Vinyl

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Fabulous Cork!

Thursday, May 12th, 2011

Cork tile has quickly become one of my favorite items! It is not only unique but eco friendly as well. Cork Tile is a wood based mosaic made from cork harvested from the cork oak trees in Portugal. Cork Tiles are made from 100% post industrial cork; they come either prefinished with 2 coats of a water-based urethane, or unfinished, which can then be stained any color. Its not only eco friendly but a natural thermal insulator with great acoustic properties! Cork Tile can be used in any traditional flooring application, as well as in “wet” applications such as in showers, saunas, and pool surrounds. Can’t wait to use this on one of my projects! Check out these cool installations:

Cork Floor: Bathroom

Cork Floor: Restaurant

Cork Tile: Stairwell

Cork Tile: Bar

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Recycled Leather For Your Floors by Ana Morales

Friday, January 14th, 2011

While it is unusual to conceive of leather for flooring, recycled leather tiles are gaining popularity in the interior design world. The look and feel of a recycled leather floor is remarkable, and it adds a unique touch of luxury to any environment. There is extensive options in regards to colors, textures, and finishes to suit your particular installation. In a home you can use recycled leather in closets, powder rooms, offices, theaters, bedrooms, dining rooms, ceilings, kitchens, backsplashes and even stair cases!

Those of you with an environmental conscience will appreciate the fact that recycled leather tile is LEED certified. It is made by collecting real leather scraps from furniture, shoe, car and other factories. It’s not only cool looking, but it’s great for the environment as well. One great advantage of using recycled leather tile is that it is easy to install. Leather tiles come with a pre – glued backing. The pre- glued backing allows the tiles to install directly over drywall, primed concrete, or plywood with no further adhesive application. You simply remove the liner and apply the tiles directly to the surface. Installation is hassle-free and completed in minutes.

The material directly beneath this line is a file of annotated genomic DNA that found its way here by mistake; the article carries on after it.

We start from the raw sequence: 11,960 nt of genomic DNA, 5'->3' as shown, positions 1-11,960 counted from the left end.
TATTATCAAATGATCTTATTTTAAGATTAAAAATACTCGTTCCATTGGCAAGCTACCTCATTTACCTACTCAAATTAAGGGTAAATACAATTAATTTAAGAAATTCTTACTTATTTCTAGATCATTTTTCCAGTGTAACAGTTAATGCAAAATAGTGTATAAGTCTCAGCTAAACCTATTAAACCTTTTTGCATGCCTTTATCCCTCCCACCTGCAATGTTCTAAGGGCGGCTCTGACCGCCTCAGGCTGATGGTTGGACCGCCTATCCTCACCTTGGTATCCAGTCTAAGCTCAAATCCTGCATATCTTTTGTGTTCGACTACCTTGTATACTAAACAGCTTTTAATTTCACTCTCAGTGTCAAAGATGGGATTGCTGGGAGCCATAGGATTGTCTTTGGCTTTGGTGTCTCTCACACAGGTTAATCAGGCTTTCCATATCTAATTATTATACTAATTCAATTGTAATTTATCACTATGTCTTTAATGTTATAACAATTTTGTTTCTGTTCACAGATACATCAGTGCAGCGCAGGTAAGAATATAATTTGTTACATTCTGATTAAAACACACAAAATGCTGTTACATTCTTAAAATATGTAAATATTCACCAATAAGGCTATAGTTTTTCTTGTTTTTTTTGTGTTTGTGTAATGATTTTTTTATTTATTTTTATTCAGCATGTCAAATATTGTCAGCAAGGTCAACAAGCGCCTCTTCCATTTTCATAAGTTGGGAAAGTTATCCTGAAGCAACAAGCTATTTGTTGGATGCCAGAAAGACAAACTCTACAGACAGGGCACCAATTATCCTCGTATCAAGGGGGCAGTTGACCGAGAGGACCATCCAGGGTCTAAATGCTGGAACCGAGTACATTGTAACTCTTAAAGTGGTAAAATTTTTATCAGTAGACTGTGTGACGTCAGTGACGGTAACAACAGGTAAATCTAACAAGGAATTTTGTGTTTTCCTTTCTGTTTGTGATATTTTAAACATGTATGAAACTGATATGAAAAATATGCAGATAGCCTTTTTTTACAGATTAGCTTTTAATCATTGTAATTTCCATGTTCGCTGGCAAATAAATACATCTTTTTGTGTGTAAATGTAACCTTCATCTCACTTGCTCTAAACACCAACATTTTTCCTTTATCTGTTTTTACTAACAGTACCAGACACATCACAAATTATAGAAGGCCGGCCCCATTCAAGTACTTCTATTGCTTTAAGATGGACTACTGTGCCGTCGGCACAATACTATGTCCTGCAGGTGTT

Leather Floors will wear in a manner similar to a linoleum floor and have indentations comparable to that of a high quality cork floor. These tiles are practical and made with the user in mind while being of uncompromising beauty and texture.  Leather floors over time will develop a rich patina. Their look will improve with age –in a manner similar to the patina developed by a leather sofa. Leather floors will take on the characteristics of their environment, creating a truly unique and personal floor. The care required for a leather floor is similar to what you need to do for a wood floor. Normal maintenance includes, vacuuming with a soft brush, damp mopping with a very well wrung out mop.

Recycled leather tile is attractive, unique and durable, it is an excellent choice for flooring that will add to the value to your home. The look and feel of a leather floor is remarkable…Try it for yourself!

Nocturno Croc Leather Tile

Nocturno Croc Leather Tile